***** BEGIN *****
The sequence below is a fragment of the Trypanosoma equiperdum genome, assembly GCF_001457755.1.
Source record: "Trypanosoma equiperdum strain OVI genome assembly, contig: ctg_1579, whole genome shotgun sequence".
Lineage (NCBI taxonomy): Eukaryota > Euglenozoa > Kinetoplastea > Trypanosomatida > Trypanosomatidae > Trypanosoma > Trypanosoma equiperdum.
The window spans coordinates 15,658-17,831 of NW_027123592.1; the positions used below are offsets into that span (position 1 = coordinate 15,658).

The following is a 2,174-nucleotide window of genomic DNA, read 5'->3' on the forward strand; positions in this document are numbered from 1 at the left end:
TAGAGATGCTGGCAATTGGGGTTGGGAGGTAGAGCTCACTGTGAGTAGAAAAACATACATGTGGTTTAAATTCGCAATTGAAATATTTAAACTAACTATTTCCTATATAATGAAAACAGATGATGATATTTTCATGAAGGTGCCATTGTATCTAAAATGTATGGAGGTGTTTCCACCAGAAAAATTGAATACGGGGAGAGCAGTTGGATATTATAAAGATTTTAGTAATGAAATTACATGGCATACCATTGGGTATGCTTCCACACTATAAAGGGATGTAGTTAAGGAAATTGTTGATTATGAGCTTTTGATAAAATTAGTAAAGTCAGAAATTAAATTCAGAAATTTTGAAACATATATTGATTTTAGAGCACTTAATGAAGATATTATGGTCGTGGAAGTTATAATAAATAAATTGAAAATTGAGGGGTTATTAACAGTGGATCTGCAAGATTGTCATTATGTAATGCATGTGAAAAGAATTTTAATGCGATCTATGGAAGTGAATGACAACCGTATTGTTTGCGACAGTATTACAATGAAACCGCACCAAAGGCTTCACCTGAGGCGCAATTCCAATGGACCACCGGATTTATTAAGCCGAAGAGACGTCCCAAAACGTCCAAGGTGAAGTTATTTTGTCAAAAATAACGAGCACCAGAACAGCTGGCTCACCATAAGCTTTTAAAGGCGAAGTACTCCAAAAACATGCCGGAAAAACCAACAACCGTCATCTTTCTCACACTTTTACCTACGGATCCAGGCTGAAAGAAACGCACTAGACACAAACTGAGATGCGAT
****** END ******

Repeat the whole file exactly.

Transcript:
The sequence below is a fragment of the Trypanosoma equiperdum genome, assembly GCF_001457755.1.
Source record: "Trypanosoma equiperdum strain OVI genome assembly, contig: ctg_1579, whole genome shotgun sequence".
Lineage (NCBI taxonomy): Eukaryota > Euglenozoa > Kinetoplastea > Trypanosomatida > Trypanosomatidae > Trypanosoma > Trypanosoma equiperdum.
The window spans coordinates 15,658-17,831 of NW_027123592.1; the positions used below are offsets into that span (position 1 = coordinate 15,658).

The following is a 2,174-nucleotide window of genomic DNA, read 5'->3' on the forward strand; positions in this document are numbered from 1 at the left end:
TAGAGATGCTGGCAATTGGGGTTGGGAGGTAGAGCTCACTGTGAGTAGAAAAACATACATGTGGTTTAAATTCGCAATTGAAATATTTAAACTAACTATTTCCTATATAATGAAAACAGATGATGATATTTTCATGAAGGTGCCATTGTATCTAAAATGTATGGAGGTGTTTCCACCAGAAAAATTGAATACGGGGAGAGCAGTTGGATATTATAAAGATTTTAGTAATGAAATTACATGGCATACCATTGGGTATGCTTCCACACTATAAAGGGATGTAGTTAAGGAAATTGTTGATTATGAGCTTTTGATAAAATTAGTAAAGTCAGAAATTAAATTCAGAAATTTTGAAACATATATTGATTTTAGAGCACTTAATGAAGATATTATGGTCGTGGAAGTTATAATAAATAAATTGAAAATTGAGGGGTTATTAACAGTGGATCTGCAAGATTGTCATTATGTAATGCATGTGAAAAGAATTTTAATGCGATCTATGGAAGTGAATGACAACCGTATTGTTTGCGACAGTATTACAATGAAACCGCACCAAAGGCTTCACCTGAGGCGCAATTCCAATGGACCACCGGATTTATTAAGCCGAAGAGACGTCCCAAAACGTCCAAGGTGAAGTTATTTTGTCAAAAATAACGAGCACCAGAACAGCTGGCTCACCATAAGCTTTTAAAGGCGAAGTACTCCAAAAACATGCCGGAAAAACCAACAACCGTCATCTTTCTCACACTTTTACCTACGGATCCAGGCTGAAAGAAACGCACTAGACACAAACTGAGATGCGAT